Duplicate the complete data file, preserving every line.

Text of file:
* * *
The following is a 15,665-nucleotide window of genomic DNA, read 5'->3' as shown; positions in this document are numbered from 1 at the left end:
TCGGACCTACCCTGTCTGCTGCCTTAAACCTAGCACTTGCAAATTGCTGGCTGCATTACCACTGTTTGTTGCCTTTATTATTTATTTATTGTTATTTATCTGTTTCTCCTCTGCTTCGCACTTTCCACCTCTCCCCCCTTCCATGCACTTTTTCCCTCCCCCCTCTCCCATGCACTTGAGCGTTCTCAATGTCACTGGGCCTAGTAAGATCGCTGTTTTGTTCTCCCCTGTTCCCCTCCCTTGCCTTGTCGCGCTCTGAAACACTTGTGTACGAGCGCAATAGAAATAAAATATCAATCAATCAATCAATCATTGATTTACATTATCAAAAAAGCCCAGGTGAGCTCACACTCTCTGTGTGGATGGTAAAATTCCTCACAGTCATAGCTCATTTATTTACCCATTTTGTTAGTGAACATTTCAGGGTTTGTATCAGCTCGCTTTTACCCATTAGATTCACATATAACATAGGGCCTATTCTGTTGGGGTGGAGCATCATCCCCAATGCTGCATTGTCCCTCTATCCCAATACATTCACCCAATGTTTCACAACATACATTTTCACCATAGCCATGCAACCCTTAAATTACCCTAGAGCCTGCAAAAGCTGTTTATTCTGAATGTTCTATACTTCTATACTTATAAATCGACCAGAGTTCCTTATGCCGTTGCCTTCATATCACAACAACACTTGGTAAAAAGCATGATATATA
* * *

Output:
The following is a 15,665-nucleotide window of genomic DNA, read 5'->3' as shown; positions in this document are numbered from 1 at the left end:
TCGGACCTACCCTGTCTGCTGCCTTAAACCTAGCACTTGCAAATTGCTGGCTGCATTACCACTGTTTGTTGCCTTTATTATTTATTTATTGTTATTTATCTGTTTCTCCTCTGCTTCGCACTTTCCACCTCTCCCCCCTTCCATGCACTTTTTCCCTCCCCCCTCTCCCATGCACTTGAGCGTTCTCAATGTCACTGGGCCTAGTAAGATCGCTGTTTTGTTCTCCCCTGTTCCCCTCCCTTGCCTTGTCGCGCTCTGAAACACTTGTGTACGAGCGCAATAGAAATAAAATATCAATCAATCAATCAATCATTGATTTACATTATCAAAAAAGCCCAGGTGAGCTCACACTCTCTGTGTGGATGGTAAAATTCCTCACAGTCATAGCTCATTTATTTACCCATTTTGTTAGTGAACATTTCAGGGTTTGTATCAGCTCGCTTTTACCCATTAGATTCACATATAACATAGGGCCTATTCTGTTGGGGTGGAGCATCATCCCCAATGCTGCATTGTCCCTCTATCCCAATACATTCACCCAATGTTTCACAACATACATTTTCACCATAGCCATGCAACCCTTAAATTACCCTAGAGCCTGCAAAAGCTGTTTATTCTGAATGTTCTATACTTCTATACTTATAAATCGACCAGAGTTCCTTATGCCGTTGCCTTCATATCACAACAACACTTGGTAAAAAGCATGATATATA